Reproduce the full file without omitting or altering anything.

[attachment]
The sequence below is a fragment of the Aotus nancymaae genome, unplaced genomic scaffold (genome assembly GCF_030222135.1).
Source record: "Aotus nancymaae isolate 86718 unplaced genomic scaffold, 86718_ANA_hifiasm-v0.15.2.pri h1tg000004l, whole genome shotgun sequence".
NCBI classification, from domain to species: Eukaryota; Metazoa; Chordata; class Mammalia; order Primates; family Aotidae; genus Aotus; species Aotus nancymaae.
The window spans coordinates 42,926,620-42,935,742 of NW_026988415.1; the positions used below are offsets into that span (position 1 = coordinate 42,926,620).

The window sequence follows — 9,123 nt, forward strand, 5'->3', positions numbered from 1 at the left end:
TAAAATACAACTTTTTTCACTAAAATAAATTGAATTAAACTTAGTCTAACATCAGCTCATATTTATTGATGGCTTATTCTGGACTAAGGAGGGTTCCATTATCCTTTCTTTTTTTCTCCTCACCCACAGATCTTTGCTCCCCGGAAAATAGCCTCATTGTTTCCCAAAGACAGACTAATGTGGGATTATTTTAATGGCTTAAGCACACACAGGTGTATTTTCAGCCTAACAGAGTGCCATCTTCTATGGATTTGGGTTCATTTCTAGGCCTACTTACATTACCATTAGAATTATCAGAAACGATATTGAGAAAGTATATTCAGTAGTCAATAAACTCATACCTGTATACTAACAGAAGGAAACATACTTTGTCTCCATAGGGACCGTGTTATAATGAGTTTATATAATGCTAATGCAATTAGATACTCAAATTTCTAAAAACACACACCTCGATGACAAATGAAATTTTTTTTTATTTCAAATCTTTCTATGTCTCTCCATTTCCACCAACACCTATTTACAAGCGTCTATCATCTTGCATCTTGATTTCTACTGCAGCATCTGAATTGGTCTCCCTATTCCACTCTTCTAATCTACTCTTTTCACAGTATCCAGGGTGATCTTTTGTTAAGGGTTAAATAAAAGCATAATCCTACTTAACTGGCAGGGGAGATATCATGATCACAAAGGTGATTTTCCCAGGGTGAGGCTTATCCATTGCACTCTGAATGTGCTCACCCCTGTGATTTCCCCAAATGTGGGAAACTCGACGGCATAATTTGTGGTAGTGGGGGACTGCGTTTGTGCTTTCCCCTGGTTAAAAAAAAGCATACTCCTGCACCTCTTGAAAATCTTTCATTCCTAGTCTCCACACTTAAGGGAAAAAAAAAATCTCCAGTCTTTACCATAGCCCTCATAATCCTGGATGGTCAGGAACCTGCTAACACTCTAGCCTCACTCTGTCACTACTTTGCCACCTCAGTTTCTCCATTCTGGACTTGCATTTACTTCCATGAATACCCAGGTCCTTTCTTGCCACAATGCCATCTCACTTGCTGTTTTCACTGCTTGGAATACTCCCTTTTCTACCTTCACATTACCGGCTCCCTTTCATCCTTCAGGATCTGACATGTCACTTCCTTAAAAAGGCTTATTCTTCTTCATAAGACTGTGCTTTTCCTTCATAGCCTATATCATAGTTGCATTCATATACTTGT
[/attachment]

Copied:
The sequence below is a fragment of the Aotus nancymaae genome, unplaced genomic scaffold (genome assembly GCF_030222135.1).
Source record: "Aotus nancymaae isolate 86718 unplaced genomic scaffold, 86718_ANA_hifiasm-v0.15.2.pri h1tg000004l, whole genome shotgun sequence".
NCBI classification, from domain to species: Eukaryota; Metazoa; Chordata; class Mammalia; order Primates; family Aotidae; genus Aotus; species Aotus nancymaae.
The window spans coordinates 42,926,620-42,935,742 of NW_026988415.1; the positions used below are offsets into that span (position 1 = coordinate 42,926,620).

The window sequence follows — 9,123 nt, forward strand, 5'->3', positions numbered from 1 at the left end:
TAAAATACAACTTTTTTCACTAAAATAAATTGAATTAAACTTAGTCTAACATCAGCTCATATTTATTGATGGCTTATTCTGGACTAAGGAGGGTTCCATTATCCTTTCTTTTTTTCTCCTCACCCACAGATCTTTGCTCCCCGGAAAATAGCCTCATTGTTTCCCAAAGACAGACTAATGTGGGATTATTTTAATGGCTTAAGCACACACAGGTGTATTTTCAGCCTAACAGAGTGCCATCTTCTATGGATTTGGGTTCATTTCTAGGCCTACTTACATTACCATTAGAATTATCAGAAACGATATTGAGAAAGTATATTCAGTAGTCAATAAACTCATACCTGTATACTAACAGAAGGAAACATACTTTGTCTCCATAGGGACCGTGTTATAATGAGTTTATATAATGCTAATGCAATTAGATACTCAAATTTCTAAAAACACACACCTCGATGACAAATGAAATTTTTTTTTATTTCAAATCTTTCTATGTCTCTCCATTTCCACCAACACCTATTTACAAGCGTCTATCATCTTGCATCTTGATTTCTACTGCAGCATCTGAATTGGTCTCCCTATTCCACTCTTCTAATCTACTCTTTTCACAGTATCCAGGGTGATCTTTTGTTAAGGGTTAAATAAAAGCATAATCCTACTTAACTGGCAGGGGAGATATCATGATCACAAAGGTGATTTTCCCAGGGTGAGGCTTATCCATTGCACTCTGAATGTGCTCACCCCTGTGATTTCCCCAAATGTGGGAAACTCGACGGCATAATTTGTGGTAGTGGGGGACTGCGTTTGTGCTTTCCCCTGGTTAAAAAAAAGCATACTCCTGCACCTCTTGAAAATCTTTCATTCCTAGTCTCCACACTTAAGGGAAAAAAAAAATCTCCAGTCTTTACCATAGCCCTCATAATCCTGGATGGTCAGGAACCTGCTAACACTCTAGCCTCACTCTGTCACTACTTTGCCACCTCAGTTTCTCCATTCTGGACTTGCATTTACTTCCATGAATACCCAGGTCCTTTCTTGCCACAATGCCATCTCACTTGCTGTTTTCACTGCTTGGAATACTCCCTTTTCTACCTTCACATTACCGGCTCCCTTTCATCCTTCAGGATCTGACATGTCACTTCCTTAAAAAGGCTTATTCTTCTTCATAAGACTGTGCTTTTCCTTCATAGCCTATATCATAGTTGCATTCATATACTTGT